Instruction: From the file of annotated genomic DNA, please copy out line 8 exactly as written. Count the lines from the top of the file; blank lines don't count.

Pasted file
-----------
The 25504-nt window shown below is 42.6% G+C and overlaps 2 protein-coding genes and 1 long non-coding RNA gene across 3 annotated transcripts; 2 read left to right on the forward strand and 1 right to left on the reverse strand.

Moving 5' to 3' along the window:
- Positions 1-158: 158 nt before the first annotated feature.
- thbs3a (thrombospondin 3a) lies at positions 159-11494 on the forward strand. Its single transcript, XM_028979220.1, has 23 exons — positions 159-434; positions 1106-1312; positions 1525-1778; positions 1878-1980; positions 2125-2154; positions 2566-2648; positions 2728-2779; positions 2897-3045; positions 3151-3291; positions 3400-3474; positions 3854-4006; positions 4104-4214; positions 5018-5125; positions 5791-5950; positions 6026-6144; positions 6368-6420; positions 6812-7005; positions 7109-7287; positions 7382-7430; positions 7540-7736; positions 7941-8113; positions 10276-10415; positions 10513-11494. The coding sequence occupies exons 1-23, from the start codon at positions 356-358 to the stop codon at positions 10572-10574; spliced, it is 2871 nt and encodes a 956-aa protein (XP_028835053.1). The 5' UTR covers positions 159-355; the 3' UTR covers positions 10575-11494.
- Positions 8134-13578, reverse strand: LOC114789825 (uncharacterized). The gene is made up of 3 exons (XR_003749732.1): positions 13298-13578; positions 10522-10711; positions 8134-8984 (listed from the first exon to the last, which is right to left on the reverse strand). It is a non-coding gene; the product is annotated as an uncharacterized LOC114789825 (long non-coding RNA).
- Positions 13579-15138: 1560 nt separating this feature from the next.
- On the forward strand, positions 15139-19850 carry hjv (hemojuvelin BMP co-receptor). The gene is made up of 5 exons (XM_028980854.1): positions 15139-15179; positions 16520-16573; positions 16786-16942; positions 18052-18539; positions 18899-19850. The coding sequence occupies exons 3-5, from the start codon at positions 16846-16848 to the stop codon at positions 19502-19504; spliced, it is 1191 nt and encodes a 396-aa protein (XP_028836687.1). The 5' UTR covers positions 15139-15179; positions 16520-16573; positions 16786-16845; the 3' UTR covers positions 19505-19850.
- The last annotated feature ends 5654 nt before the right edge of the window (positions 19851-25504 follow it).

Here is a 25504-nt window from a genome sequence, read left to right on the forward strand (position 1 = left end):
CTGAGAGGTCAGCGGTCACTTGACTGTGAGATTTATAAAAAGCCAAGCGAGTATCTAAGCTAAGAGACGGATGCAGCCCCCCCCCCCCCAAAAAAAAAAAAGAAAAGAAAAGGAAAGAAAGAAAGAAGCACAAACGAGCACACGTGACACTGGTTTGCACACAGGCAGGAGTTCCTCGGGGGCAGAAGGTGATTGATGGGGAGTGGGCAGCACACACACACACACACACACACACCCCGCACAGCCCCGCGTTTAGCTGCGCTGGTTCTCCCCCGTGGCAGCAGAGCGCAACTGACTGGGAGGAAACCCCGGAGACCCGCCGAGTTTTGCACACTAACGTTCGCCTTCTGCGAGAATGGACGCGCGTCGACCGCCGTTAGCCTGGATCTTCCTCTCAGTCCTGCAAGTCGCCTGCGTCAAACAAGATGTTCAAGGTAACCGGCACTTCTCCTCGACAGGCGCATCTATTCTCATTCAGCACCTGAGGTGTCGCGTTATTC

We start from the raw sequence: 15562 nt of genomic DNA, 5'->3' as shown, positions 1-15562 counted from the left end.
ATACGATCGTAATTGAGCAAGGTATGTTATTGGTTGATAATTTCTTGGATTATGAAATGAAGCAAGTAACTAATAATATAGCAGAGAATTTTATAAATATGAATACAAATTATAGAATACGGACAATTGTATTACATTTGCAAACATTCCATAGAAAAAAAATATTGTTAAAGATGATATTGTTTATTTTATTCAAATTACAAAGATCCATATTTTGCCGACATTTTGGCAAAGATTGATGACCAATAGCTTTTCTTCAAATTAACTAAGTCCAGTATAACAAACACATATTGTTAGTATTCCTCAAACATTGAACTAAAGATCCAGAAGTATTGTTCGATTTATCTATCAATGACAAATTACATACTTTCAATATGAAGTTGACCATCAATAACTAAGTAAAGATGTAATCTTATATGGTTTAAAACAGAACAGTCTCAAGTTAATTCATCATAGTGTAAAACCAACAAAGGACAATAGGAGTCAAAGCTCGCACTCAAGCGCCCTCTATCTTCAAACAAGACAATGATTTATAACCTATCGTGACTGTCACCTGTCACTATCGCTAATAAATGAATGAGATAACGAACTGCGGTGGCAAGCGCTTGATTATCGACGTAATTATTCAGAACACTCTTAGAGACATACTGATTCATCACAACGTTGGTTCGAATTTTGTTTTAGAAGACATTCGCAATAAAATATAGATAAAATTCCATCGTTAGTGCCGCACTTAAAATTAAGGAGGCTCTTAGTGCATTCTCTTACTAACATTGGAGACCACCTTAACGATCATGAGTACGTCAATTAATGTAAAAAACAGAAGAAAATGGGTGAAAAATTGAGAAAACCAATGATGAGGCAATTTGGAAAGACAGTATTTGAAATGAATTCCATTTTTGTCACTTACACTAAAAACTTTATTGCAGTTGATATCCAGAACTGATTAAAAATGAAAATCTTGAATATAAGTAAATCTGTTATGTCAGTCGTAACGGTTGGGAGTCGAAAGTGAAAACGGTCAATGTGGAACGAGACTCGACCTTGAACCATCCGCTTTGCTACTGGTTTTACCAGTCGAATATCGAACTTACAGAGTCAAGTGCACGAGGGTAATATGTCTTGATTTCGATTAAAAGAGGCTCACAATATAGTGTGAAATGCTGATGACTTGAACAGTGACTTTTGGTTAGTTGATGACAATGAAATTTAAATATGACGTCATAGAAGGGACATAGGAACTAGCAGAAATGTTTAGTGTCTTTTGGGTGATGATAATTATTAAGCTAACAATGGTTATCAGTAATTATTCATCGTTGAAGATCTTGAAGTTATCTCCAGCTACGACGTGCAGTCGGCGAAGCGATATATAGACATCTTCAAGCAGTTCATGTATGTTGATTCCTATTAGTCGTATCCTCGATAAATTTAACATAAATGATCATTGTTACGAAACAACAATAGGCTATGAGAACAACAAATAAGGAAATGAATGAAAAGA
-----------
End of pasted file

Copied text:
- The last annotated feature ends 5654 nt before the right edge of the window (positions 19851-25504 follow it).